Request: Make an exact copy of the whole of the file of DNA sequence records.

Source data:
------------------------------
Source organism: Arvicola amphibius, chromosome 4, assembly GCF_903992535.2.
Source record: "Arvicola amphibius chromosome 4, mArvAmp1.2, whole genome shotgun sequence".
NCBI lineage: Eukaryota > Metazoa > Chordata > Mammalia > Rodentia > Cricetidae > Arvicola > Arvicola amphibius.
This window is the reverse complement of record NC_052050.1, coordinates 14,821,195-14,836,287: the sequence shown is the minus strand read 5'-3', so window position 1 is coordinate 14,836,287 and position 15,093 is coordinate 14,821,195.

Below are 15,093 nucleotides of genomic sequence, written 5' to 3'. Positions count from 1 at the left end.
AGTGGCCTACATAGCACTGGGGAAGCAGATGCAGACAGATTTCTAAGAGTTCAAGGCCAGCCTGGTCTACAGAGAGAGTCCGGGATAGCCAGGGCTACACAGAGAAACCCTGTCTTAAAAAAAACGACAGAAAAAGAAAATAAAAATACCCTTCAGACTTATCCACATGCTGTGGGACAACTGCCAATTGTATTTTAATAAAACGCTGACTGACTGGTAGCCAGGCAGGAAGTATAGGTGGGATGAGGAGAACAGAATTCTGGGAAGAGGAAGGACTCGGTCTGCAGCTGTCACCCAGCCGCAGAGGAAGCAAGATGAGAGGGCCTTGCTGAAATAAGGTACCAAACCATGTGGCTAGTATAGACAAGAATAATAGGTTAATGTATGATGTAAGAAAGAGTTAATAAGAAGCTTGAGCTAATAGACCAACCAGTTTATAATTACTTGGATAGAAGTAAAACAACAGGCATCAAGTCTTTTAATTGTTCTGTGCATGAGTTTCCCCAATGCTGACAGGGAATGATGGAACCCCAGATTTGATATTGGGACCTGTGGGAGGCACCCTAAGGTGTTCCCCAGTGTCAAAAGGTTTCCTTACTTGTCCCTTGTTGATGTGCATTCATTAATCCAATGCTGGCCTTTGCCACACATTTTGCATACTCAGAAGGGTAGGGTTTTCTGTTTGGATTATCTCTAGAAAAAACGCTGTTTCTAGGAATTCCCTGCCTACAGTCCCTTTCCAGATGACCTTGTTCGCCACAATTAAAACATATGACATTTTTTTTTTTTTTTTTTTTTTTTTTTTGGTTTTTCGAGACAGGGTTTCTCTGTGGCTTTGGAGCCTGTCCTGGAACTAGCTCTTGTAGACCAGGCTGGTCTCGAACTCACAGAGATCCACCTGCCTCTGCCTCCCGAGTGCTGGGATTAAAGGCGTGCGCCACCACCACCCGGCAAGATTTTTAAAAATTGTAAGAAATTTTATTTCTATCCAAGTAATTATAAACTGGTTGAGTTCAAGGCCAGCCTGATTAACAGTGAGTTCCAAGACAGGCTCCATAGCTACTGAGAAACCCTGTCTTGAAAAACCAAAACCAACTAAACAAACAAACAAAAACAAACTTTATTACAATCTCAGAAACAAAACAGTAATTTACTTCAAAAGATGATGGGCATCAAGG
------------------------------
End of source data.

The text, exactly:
Source organism: Arvicola amphibius, chromosome 4, assembly GCF_903992535.2.
Source record: "Arvicola amphibius chromosome 4, mArvAmp1.2, whole genome shotgun sequence".
NCBI lineage: Eukaryota > Metazoa > Chordata > Mammalia > Rodentia > Cricetidae > Arvicola > Arvicola amphibius.
This window is the reverse complement of record NC_052050.1, coordinates 14,821,195-14,836,287: the sequence shown is the minus strand read 5'-3', so window position 1 is coordinate 14,836,287 and position 15,093 is coordinate 14,821,195.

Below are 15,093 nucleotides of genomic sequence, written 5' to 3'. Positions count from 1 at the left end.
AGTGGCCTACATAGCACTGGGGAAGCAGATGCAGACAGATTTCTAAGAGTTCAAGGCCAGCCTGGTCTACAGAGAGAGTCCGGGATAGCCAGGGCTACACAGAGAAACCCTGTCTTAAAAAAAACGACAGAAAAAGAAAATAAAAATACCCTTCAGACTTATCCACATGCTGTGGGACAACTGCCAATTGTATTTTAATAAAACGCTGACTGACTGGTAGCCAGGCAGGAAGTATAGGTGGGATGAGGAGAACAGAATTCTGGGAAGAGGAAGGACTCGGTCTGCAGCTGTCACCCAGCCGCAGAGGAAGCAAGATGAGAGGGCCTTGCTGAAATAAGGTACCAAACCATGTGGCTAGTATAGACAAGAATAATAGGTTAATGTATGATGTAAGAAAGAGTTAATAAGAAGCTTGAGCTAATAGACCAACCAGTTTATAATTACTTGGATAGAAGTAAAACAACAGGCATCAAGTCTTTTAATTGTTCTGTGCATGAGTTTCCCCAATGCTGACAGGGAATGATGGAACCCCAGATTTGATATTGGGACCTGTGGGAGGCACCCTAAGGTGTTCCCCAGTGTCAAAAGGTTTCCTTACTTGTCCCTTGTTGATGTGCATTCATTAATCCAATGCTGGCCTTTGCCACACATTTTGCATACTCAGAAGGGTAGGGTTTTCTGTTTGGATTATCTCTAGAAAAAACGCTGTTTCTAGGAATTCCCTGCCTACAGTCCCTTTCCAGATGACCTTGTTCGCCACAATTAAAACATATGACATTTTTTTTTTTTTTTTTTTTTTTTTTTTGGTTTTTCGAGACAGGGTTTCTCTGTGGCTTTGGAGCCTGTCCTGGAACTAGCTCTTGTAGACCAGGCTGGTCTCGAACTCACAGAGATCCACCTGCCTCTGCCTCCCGAGTGCTGGGATTAAAGGCGTGCGCCACCACCACCCGGCAAGATTTTTAAAAATTGTAAGAAATTTTATTTCTATCCAAGTAATTATAAACTGGTTGAGTTCAAGGCCAGCCTGATTAACAGTGAGTTCCAAGACAGGCTCCATAGCTACTGAGAAACCCTGTCTTGAAAAACCAAAACCAACTAAACAAACAAACAAAAACAAACTTTATTACAATCTCAGAAACAAAACAGTAATTTACTTCAAAAGATGATGGGCATCAAGG